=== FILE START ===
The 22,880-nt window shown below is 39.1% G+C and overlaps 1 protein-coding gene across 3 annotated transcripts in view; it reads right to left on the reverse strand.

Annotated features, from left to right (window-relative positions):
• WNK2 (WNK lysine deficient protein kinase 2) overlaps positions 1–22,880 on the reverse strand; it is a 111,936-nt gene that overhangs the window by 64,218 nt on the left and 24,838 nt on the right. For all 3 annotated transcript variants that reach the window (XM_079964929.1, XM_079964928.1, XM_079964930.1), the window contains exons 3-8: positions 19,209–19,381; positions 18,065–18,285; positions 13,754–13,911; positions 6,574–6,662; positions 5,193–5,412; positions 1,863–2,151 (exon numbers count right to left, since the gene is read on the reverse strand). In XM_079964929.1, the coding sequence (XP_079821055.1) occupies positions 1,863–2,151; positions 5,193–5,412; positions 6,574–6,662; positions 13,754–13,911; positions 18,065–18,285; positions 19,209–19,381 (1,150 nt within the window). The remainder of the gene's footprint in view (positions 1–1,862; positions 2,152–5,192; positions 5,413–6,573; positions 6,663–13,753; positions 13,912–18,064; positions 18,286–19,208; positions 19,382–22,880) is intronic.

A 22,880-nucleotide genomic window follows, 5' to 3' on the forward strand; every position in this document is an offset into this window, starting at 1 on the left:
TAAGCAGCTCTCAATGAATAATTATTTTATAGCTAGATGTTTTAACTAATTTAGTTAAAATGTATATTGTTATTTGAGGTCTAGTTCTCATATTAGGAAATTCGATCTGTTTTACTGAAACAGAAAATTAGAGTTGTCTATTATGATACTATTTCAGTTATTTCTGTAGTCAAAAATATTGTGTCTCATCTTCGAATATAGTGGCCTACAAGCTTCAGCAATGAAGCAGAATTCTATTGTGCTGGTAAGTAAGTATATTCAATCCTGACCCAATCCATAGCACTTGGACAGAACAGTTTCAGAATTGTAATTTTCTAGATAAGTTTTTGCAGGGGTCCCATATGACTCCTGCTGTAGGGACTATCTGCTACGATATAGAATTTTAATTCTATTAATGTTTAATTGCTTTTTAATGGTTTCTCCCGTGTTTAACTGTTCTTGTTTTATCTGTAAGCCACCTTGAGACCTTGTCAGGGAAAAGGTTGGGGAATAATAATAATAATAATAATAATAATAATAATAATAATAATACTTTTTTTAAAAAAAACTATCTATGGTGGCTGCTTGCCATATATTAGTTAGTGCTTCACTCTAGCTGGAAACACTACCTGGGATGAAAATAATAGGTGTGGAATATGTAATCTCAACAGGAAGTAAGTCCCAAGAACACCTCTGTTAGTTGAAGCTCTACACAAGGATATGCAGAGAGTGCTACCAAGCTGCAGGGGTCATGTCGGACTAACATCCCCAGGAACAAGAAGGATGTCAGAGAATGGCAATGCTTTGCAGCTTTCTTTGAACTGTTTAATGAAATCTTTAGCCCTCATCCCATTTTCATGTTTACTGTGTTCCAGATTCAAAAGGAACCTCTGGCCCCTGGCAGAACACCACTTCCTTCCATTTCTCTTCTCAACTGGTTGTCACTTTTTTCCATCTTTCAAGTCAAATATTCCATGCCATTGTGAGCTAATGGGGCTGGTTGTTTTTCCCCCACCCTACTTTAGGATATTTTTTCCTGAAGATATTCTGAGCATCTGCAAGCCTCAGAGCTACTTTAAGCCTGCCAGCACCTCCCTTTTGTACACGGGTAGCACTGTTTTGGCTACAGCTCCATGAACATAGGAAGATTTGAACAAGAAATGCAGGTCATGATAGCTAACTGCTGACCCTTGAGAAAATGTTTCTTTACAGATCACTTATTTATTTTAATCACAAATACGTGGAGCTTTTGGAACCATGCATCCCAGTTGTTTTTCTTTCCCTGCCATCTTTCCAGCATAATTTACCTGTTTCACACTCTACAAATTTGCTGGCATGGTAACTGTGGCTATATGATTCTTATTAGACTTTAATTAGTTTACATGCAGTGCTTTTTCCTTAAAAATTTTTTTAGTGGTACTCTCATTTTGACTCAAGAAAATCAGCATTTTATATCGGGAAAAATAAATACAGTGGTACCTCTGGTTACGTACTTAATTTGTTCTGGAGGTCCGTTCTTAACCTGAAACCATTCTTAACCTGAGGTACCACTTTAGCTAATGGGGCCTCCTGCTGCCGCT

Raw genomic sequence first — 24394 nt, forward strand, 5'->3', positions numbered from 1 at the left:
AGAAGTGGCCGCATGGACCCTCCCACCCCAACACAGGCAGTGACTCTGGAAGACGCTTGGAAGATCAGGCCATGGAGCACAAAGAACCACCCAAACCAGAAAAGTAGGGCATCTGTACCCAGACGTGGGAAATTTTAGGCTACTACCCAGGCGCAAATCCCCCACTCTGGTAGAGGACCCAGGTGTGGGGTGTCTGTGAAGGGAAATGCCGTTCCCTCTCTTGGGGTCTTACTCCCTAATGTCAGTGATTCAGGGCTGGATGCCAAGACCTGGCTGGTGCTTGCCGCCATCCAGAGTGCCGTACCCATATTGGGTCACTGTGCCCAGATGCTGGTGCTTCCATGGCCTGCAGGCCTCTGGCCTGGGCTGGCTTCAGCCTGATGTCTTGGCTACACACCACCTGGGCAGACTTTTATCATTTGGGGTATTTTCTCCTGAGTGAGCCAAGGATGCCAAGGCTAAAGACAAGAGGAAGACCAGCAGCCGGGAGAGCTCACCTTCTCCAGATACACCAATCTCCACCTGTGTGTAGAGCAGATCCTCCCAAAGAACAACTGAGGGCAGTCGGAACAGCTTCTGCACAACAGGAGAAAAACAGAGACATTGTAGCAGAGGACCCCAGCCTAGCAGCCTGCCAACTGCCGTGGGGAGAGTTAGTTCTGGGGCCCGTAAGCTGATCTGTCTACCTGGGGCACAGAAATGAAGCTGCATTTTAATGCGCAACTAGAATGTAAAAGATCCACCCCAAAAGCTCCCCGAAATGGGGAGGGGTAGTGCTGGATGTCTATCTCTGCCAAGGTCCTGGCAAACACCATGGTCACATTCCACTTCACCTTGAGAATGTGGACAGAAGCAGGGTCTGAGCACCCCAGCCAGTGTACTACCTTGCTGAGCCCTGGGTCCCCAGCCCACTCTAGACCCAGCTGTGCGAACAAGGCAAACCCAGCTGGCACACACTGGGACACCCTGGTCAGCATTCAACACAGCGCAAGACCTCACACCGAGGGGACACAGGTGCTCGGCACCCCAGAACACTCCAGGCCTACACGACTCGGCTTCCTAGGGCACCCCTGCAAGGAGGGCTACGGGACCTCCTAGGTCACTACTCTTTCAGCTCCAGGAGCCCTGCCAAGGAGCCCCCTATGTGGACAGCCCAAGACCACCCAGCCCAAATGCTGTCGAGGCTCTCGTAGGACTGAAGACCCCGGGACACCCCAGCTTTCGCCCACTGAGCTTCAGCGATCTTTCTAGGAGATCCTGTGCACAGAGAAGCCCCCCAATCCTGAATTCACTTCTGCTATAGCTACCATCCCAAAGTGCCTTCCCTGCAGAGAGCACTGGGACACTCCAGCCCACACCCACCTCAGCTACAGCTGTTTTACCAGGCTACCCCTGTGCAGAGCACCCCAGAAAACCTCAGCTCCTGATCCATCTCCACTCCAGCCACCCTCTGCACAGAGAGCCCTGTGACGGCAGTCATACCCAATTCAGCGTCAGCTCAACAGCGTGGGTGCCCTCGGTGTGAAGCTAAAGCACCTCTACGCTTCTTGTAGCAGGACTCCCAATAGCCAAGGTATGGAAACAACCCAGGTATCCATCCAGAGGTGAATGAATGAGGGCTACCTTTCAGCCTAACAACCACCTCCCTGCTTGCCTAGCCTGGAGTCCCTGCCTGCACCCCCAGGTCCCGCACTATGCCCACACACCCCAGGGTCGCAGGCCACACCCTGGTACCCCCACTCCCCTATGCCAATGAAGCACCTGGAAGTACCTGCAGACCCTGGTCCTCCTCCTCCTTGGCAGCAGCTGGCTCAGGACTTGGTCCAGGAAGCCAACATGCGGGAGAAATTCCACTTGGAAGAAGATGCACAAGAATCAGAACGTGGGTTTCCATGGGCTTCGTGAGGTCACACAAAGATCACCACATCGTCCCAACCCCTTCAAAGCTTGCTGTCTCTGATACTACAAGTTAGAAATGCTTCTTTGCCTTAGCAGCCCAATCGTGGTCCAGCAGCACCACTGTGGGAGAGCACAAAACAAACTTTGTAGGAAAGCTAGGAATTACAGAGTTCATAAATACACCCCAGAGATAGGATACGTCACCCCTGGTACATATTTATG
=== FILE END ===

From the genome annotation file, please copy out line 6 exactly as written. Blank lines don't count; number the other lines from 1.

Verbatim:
Raw genomic sequence first — 24394 nt, forward strand, 5'->3', positions numbered from 1 at the left: